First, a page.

As an analyst on the Current Analysis Business Network and IT Services team, Gary covers Business Telecoms Services for the UK and Ireland, with a particular interest in SME and public sector services. Gary’s responsibilities include updating and maintaining Current Analysis’s competitor assessments for the major telecoms companies operating in the UK and on a Pan-European basis.
• Nokia’s rebrand is designed to move further away from its mobile device and, to a lesser extent, CSP infrastructure heritage as well as to better position it to appeal to enterprise customers.
• Nokia has identified key medium and long-term trends and how it can play a role, but its B2B strategy needs to be more clearly defined.
Deciding to alter a brand as established as Nokia is not an easy decision, but the solutions vendor has done just that. At the start of 2023’s MWC event in Barcelona (Spain), the vendor has launched a new logo – albeit still with the same name. Nokia’s rational for doing this is clear and understandable: As recognizable as the blue Nokia logo is, it is also irrevocably associated with the company’s heritage as the dominant player in the pre-smartphone mobile handset market.
Enterprises should consider the digital-first customer experience as a central pillar of their transformation strategies building on the work of omnichannel.
Artificial intelligence (AI) and machine learning (ML) tools can unlock greater value, reduce costs, and improve the customer journey.
The internet and smartphone have driven a phenomenal pace of change in the way that customers interact with businesses since 2008. Multichannel evolved to accommodate the new channels of contact such as instant messaging, SMS, social media, and mobile apps that have become available to customers alongside voice.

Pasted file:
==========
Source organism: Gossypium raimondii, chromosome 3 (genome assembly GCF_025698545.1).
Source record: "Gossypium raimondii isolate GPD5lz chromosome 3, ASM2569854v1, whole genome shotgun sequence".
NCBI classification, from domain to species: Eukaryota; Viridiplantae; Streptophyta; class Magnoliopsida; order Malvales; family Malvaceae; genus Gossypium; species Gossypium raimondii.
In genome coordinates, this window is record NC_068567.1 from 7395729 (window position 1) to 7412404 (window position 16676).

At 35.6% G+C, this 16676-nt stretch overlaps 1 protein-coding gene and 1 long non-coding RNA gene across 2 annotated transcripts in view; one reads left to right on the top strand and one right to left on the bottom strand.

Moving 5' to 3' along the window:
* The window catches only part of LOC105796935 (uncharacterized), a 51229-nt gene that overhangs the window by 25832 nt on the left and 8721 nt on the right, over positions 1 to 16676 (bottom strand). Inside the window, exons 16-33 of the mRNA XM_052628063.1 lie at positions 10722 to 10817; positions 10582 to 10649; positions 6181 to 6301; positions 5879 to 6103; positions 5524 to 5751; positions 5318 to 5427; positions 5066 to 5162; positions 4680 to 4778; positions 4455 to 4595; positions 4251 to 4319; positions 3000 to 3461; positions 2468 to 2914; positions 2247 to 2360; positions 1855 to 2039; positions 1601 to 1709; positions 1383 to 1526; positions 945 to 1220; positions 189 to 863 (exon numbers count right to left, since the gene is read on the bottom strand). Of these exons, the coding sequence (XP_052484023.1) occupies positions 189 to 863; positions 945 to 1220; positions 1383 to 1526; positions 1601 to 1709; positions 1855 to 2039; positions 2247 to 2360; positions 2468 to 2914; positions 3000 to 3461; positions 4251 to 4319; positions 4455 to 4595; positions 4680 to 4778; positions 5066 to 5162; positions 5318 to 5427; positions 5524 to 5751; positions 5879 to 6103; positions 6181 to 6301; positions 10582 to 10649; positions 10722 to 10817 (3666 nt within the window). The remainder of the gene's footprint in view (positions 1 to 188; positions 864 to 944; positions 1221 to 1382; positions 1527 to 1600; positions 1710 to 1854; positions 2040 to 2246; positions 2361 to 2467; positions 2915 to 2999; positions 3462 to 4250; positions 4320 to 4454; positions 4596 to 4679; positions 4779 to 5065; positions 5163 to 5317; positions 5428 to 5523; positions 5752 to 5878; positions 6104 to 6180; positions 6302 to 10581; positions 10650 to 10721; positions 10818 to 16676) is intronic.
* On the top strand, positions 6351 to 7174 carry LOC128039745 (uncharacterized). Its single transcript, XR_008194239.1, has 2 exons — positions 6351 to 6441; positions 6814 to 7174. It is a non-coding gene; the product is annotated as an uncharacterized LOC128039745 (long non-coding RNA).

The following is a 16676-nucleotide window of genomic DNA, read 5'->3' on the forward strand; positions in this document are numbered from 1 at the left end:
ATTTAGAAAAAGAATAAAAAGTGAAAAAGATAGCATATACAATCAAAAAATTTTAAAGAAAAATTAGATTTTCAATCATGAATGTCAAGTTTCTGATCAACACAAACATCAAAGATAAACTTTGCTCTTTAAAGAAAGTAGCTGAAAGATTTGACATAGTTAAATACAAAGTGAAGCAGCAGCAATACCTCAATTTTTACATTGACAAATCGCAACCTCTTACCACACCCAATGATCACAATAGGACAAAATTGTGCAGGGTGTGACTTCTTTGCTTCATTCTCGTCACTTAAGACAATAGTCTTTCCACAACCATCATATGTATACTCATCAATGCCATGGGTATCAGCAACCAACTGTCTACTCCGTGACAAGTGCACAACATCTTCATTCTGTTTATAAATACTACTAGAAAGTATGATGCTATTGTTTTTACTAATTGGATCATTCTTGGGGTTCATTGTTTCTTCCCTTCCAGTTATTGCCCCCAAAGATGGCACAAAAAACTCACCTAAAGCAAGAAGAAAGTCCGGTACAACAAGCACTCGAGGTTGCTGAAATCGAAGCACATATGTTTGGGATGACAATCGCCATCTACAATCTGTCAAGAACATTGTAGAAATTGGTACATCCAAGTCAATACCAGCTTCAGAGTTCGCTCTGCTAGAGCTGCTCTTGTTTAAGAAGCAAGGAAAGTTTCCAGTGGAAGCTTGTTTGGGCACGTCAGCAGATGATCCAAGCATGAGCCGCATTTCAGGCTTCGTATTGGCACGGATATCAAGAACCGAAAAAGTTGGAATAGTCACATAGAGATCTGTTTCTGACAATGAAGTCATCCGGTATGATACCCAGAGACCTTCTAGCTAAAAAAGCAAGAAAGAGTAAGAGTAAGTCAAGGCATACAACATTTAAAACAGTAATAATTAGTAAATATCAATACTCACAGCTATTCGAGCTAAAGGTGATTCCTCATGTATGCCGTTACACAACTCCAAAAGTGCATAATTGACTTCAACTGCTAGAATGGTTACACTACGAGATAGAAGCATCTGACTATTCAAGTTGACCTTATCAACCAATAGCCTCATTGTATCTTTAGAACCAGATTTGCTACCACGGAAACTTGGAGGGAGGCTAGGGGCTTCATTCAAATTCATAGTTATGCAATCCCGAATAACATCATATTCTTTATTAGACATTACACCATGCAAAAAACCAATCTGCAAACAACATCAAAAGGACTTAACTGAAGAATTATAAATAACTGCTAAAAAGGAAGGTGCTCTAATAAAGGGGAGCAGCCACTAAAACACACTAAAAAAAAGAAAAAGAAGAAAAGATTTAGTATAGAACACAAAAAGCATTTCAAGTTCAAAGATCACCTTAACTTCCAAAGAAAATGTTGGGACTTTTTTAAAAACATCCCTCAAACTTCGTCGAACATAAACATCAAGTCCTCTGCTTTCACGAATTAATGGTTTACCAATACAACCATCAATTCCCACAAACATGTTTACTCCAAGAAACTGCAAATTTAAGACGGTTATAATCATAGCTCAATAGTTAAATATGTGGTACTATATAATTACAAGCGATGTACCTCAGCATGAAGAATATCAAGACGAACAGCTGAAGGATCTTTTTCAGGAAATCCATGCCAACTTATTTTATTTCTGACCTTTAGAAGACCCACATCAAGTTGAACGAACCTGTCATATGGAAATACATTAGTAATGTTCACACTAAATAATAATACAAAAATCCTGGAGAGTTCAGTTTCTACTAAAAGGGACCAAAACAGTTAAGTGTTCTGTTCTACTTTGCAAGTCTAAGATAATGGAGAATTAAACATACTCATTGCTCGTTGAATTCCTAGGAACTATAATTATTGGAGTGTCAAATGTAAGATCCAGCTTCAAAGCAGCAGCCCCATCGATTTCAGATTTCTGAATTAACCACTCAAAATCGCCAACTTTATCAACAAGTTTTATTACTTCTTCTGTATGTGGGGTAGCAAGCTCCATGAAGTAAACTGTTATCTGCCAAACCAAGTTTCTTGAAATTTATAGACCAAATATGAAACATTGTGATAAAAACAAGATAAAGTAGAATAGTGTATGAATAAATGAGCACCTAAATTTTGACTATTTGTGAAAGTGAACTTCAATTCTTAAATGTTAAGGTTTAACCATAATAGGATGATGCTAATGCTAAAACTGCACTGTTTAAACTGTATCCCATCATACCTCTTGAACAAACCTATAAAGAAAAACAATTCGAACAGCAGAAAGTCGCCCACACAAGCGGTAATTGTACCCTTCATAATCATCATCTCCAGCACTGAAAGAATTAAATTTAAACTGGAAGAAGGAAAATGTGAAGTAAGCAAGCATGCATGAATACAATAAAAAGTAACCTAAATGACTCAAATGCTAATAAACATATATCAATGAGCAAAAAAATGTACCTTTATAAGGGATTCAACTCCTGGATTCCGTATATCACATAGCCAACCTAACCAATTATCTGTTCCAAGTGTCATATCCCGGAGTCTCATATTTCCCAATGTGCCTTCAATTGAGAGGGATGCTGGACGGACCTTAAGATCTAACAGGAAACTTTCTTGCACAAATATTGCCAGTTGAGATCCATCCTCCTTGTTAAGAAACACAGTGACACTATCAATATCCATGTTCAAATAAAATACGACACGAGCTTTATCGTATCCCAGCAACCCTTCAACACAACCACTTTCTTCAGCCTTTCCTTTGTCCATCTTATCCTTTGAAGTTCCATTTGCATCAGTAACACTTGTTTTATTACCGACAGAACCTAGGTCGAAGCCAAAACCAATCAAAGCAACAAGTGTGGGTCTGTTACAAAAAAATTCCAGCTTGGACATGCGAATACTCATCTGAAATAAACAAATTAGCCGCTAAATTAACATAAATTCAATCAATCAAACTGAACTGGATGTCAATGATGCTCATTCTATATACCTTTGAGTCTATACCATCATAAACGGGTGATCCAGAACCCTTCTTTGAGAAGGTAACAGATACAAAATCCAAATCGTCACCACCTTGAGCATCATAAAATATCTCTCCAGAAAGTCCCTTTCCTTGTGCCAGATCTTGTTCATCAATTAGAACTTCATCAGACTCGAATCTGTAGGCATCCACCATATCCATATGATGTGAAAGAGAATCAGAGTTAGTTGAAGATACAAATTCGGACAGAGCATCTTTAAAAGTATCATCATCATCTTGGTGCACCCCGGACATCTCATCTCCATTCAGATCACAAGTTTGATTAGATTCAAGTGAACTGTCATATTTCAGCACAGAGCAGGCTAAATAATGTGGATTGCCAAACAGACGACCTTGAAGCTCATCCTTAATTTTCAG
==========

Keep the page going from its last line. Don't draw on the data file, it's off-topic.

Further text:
• Even if the macro-economic environment has made sustainability less of a focus, enterprises cannot ignore the need to collect data and be efficient.
• Efficiency and sustainability require an interconnected and integrated ecosystem of technologies.
The impact of inflation and a tightening global economy have realigned the priorities of many enterprises. One of the ‘victims’ of this shift in priorities has been ESG. While ESG remains important to enterprises (remaining in the top five of the key themes impacting businesses in 2023), it has slipped behind factors such as trade disputes, digital transformation, and regulatory compliance.
• Enterprises like the idea of SASE, but zero trust is often more relevant to their business needs.
• Many enterprises feel they are not ready to implement either framework.
Secure access service edge (SASE) and zero trust network architecture (zero trust or ZTNA) are two of the go-to technology trends in the networking and security space at the moment. They grab attention because the idea of bringing network and security policies closer together is appealing to enterprises and often forms part of their IT strategy. The catch is that network and security convergence is often part of enterprises’ longer-term strategy (i.e., not before 2025), and it is often a vague aspiration rather than a definite plan.
• Enterprises should be aware that different vendors have differing lead times on hardware.
• Service providers have held off on price increases thus far, but this may not be the case in the longer term.
Inflation and resource shortages have been two of the key global macro-economic trends over the last 12 months as the result of multiple contributing factors. Chip shortages have become a significant problem in almost all sectors, and the telecoms market has been significantly affected – albeit in an uneven way. However, while costs are going up, technology may also help enterprises be more efficient.